My experience from being in schools and during the initiation rituals is that they know a lot already when they're really young. So we've decided to be very open also to the young ones because you want to actually explain to them on sexuality, and also about the possibility to choose whether you want to have sex before they start to be sexually active. And that's, that's around the age of 11 to 12.
But still, the later they get married, the better. Even when we're talking about older teenagers, they're still in primary school, actually. They're really delayed. Often until the age of at least 16, they're still in primary school. So when we would use the age of 16, many of them haven't actually finished primary school. And as soon as they marry, they have to stop school.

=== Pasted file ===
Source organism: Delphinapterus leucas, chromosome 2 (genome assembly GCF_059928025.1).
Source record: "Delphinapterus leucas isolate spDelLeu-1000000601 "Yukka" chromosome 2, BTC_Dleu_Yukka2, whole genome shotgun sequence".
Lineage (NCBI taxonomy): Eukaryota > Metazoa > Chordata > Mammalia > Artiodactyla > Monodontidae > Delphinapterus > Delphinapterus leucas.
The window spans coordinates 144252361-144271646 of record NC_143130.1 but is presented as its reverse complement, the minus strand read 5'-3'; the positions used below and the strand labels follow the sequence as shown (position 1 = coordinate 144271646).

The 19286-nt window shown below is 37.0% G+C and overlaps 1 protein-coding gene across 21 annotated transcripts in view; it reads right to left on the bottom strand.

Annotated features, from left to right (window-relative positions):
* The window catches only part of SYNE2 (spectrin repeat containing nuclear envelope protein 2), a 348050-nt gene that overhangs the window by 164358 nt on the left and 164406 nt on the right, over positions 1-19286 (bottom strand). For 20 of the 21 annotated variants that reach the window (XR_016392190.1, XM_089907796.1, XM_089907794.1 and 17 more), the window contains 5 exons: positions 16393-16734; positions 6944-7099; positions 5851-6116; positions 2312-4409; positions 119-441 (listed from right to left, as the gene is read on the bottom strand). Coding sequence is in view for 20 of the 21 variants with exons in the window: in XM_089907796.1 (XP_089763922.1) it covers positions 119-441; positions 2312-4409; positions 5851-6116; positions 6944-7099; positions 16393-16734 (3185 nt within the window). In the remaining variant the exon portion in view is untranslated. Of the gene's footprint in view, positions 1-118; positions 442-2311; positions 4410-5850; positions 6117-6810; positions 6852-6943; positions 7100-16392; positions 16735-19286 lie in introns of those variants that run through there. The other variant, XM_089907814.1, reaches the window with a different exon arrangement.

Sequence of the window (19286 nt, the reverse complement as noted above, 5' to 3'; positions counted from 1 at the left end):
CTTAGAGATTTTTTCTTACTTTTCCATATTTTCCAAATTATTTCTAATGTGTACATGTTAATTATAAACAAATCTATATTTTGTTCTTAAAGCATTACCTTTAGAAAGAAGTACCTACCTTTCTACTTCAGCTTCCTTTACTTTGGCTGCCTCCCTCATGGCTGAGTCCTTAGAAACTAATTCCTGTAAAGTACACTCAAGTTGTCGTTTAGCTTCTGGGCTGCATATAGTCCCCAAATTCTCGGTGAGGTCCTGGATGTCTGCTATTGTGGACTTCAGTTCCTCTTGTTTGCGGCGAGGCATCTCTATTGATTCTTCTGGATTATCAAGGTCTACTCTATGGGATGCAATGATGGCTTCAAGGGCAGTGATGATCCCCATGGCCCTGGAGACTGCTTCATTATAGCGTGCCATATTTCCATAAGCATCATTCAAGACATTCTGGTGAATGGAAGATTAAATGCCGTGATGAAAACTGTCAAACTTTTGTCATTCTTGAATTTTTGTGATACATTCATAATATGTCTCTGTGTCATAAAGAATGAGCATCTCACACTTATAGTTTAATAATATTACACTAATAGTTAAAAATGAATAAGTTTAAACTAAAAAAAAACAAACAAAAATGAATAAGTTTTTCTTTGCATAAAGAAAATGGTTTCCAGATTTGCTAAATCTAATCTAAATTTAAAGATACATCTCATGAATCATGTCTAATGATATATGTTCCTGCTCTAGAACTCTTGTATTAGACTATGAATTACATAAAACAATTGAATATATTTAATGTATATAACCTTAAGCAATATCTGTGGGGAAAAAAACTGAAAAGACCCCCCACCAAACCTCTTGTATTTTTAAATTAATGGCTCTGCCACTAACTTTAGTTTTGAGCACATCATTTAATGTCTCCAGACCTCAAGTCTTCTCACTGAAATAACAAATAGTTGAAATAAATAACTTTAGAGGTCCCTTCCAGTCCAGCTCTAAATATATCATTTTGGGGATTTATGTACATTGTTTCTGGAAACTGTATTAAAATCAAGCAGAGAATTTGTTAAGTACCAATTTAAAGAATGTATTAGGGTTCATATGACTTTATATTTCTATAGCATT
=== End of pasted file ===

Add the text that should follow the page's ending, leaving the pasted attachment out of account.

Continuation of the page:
You said you've been going doing this for about a year now. And it's very early, and you said it would take time. But are there any signs so far of making breakthroughs or even just small shoots?
The teenage pregnancies that we've recorded so far are much, much lower than last year. Definitely, I think we're more towards 2019 figures to the 20.6%. But I think that's most likely due to the closure of schools. I think we have to see next year whether those numbers are actually also going down. There's more awareness, and we do see much more youth coming to the youth centre to get contraceptives or to get treatment. It starts with awareness, and this discussion has really opened amongst chiefs. I think that's a good start.
You also talk about trying to reduce HIV, which must be quite prevalent. Are you able to address the issues of HIV as well?